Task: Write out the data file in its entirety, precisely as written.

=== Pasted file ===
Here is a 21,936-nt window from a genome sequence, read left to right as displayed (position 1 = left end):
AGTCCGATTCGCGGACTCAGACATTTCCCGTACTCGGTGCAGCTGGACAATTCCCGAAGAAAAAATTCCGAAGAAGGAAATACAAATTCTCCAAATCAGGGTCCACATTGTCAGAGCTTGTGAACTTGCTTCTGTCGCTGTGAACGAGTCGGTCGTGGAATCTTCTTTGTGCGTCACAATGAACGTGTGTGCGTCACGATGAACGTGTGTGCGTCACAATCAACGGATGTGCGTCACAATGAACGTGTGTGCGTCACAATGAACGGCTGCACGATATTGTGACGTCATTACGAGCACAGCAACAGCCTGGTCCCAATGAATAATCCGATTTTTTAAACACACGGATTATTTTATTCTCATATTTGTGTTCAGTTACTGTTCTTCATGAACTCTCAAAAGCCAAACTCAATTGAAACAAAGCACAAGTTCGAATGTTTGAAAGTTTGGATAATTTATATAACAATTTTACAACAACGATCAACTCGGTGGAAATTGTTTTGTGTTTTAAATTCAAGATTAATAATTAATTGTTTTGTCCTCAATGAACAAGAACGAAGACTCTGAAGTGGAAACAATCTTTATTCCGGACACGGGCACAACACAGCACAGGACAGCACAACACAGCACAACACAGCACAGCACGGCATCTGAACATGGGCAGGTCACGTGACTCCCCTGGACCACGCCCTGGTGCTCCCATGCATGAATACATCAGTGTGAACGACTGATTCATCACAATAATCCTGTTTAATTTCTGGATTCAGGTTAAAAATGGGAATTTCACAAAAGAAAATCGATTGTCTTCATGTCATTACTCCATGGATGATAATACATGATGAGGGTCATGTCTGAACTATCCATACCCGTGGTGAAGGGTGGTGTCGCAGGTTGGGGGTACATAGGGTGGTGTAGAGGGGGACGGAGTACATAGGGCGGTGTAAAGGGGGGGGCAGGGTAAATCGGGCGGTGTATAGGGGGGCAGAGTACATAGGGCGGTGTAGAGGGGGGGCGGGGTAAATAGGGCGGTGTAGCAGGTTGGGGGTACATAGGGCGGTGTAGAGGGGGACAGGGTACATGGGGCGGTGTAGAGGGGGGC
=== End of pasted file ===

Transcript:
Here is a 21,936-nt window from a genome sequence, read left to right as displayed (position 1 = left end):
AGTCCGATTCGCGGACTCAGACATTTCCCGTACTCGGTGCAGCTGGACAATTCCCGAAGAAAAAATTCCGAAGAAGGAAATACAAATTCTCCAAATCAGGGTCCACATTGTCAGAGCTTGTGAACTTGCTTCTGTCGCTGTGAACGAGTCGGTCGTGGAATCTTCTTTGTGCGTCACAATGAACGTGTGTGCGTCACGATGAACGTGTGTGCGTCACAATCAACGGATGTGCGTCACAATGAACGTGTGTGCGTCACAATGAACGGCTGCACGATATTGTGACGTCATTACGAGCACAGCAACAGCCTGGTCCCAATGAATAATCCGATTTTTTAAACACACGGATTATTTTATTCTCATATTTGTGTTCAGTTACTGTTCTTCATGAACTCTCAAAAGCCAAACTCAATTGAAACAAAGCACAAGTTCGAATGTTTGAAAGTTTGGATAATTTATATAACAATTTTACAACAACGATCAACTCGGTGGAAATTGTTTTGTGTTTTAAATTCAAGATTAATAATTAATTGTTTTGTCCTCAATGAACAAGAACGAAGACTCTGAAGTGGAAACAATCTTTATTCCGGACACGGGCACAACACAGCACAGGACAGCACAACACAGCACAACACAGCACAGCACGGCATCTGAACATGGGCAGGTCACGTGACTCCCCTGGACCACGCCCTGGTGCTCCCATGCATGAATACATCAGTGTGAACGACTGATTCATCACAATAATCCTGTTTAATTTCTGGATTCAGGTTAAAAATGGGAATTTCACAAAAGAAAATCGATTGTCTTCATGTCATTACTCCATGGATGATAATACATGATGAGGGTCATGTCTGAACTATCCATACCCGTGGTGAAGGGTGGTGTCGCAGGTTGGGGGTACATAGGGTGGTGTAGAGGGGGACGGAGTACATAGGGCGGTGTAAAGGGGGGGGCAGGGTAAATCGGGCGGTGTATAGGGGGGCAGAGTACATAGGGCGGTGTAGAGGGGGGGCGGGGTAAATAGGGCGGTGTAGCAGGTTGGGGGTACATAGGGCGGTGTAGAGGGGGACAGGGTACATGGGGCGGTGTAGAGGGGGGC